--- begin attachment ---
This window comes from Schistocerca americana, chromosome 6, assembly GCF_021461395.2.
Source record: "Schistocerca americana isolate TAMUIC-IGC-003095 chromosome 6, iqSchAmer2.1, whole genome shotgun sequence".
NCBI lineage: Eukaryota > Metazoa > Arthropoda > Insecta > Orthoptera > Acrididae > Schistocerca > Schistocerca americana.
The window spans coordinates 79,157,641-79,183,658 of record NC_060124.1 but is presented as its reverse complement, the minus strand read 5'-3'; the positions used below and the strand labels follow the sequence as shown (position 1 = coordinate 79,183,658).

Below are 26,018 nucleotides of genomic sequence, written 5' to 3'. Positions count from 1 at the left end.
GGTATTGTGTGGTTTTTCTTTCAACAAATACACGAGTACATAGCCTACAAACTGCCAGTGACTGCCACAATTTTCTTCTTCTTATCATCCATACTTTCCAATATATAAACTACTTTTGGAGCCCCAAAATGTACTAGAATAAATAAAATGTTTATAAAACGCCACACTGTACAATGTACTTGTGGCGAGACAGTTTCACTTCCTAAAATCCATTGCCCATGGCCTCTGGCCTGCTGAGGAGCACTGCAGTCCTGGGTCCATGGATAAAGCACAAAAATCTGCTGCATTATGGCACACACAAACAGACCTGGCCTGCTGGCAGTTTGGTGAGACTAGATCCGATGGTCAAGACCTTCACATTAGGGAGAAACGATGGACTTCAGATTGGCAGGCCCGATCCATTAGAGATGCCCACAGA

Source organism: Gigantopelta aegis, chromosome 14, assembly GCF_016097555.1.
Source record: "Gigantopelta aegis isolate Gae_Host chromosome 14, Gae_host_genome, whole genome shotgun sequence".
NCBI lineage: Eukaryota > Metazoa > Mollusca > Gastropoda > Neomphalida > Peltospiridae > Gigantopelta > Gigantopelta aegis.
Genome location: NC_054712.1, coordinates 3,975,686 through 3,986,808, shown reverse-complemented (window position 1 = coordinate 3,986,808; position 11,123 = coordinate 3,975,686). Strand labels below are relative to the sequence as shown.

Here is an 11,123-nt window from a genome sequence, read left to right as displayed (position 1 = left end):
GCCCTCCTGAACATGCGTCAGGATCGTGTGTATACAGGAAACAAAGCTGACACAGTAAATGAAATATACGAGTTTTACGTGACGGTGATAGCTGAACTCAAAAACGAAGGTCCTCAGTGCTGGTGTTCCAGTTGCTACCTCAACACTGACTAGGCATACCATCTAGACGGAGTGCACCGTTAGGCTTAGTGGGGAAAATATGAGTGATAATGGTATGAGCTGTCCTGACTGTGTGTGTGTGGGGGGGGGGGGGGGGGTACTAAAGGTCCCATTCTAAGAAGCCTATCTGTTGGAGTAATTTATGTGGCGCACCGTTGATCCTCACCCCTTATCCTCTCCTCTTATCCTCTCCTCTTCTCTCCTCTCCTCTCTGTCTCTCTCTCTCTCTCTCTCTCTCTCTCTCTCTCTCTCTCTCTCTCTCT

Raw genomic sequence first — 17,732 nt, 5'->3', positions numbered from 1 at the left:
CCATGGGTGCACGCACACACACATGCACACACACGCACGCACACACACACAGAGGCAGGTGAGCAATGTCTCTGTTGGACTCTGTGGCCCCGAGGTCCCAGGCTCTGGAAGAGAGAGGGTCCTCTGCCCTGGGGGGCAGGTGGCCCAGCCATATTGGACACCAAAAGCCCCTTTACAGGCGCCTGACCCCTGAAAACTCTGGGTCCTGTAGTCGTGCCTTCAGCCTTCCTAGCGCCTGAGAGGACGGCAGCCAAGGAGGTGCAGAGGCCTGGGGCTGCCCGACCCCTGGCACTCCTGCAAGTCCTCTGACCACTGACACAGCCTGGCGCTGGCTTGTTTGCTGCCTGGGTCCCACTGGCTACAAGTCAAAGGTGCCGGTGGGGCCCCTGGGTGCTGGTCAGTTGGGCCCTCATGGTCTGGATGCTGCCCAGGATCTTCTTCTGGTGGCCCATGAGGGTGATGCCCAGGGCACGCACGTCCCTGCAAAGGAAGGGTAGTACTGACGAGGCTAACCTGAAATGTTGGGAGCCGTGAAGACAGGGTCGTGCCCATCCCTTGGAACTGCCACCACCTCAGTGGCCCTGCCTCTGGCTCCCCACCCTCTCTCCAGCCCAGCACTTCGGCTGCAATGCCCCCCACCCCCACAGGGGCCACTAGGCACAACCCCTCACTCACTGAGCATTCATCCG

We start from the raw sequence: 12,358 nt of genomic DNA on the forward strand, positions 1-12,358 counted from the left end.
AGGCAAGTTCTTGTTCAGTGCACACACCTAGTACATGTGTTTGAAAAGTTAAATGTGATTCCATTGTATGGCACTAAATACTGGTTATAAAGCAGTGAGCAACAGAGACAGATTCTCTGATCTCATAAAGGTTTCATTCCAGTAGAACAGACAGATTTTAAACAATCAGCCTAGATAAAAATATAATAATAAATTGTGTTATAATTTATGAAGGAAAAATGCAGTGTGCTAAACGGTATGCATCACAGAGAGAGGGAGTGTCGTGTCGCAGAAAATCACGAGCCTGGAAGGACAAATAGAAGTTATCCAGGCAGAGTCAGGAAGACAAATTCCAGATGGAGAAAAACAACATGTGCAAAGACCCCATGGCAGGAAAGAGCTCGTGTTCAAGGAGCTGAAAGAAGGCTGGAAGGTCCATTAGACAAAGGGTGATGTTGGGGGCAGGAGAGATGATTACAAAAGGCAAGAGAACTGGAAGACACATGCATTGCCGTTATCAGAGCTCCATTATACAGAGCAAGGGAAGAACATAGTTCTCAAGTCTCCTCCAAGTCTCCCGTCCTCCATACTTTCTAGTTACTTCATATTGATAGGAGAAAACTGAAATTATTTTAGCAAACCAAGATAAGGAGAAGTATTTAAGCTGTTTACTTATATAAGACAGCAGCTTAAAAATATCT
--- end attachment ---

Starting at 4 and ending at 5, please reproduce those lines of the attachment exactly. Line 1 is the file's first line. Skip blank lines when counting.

The window spans coordinates 79,157,641-79,183,658 of record NC_060124.1 but is presented as its reverse complement, the minus strand read 5'-3'; the positions used below and the strand labels follow the sequence as shown (position 1 = coordinate 79,183,658).

Below are 26,018 nucleotides of genomic sequence, written 5' to 3'. Positions count from 1 at the left end.